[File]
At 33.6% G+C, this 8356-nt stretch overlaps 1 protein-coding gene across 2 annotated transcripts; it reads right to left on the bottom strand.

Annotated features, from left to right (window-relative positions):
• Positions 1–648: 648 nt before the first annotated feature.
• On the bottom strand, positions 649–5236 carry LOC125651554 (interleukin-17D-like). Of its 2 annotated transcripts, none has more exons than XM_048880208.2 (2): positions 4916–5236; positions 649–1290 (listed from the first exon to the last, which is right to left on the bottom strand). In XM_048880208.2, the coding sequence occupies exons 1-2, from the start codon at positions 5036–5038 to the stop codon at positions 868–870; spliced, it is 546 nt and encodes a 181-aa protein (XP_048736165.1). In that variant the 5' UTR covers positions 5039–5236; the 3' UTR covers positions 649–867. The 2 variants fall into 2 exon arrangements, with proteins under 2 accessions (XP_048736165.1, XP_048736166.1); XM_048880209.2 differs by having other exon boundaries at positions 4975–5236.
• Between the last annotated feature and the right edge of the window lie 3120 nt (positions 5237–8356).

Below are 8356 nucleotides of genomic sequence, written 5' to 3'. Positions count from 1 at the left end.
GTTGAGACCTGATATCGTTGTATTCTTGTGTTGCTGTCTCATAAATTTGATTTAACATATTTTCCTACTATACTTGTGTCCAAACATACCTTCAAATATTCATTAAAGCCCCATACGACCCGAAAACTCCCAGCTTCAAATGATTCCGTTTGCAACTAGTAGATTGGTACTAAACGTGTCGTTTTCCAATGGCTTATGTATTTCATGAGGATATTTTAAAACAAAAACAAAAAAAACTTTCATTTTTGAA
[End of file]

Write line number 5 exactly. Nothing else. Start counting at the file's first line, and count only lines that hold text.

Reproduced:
• Between the last annotated feature and the right edge of the window lie 3120 nt (positions 5237–8356).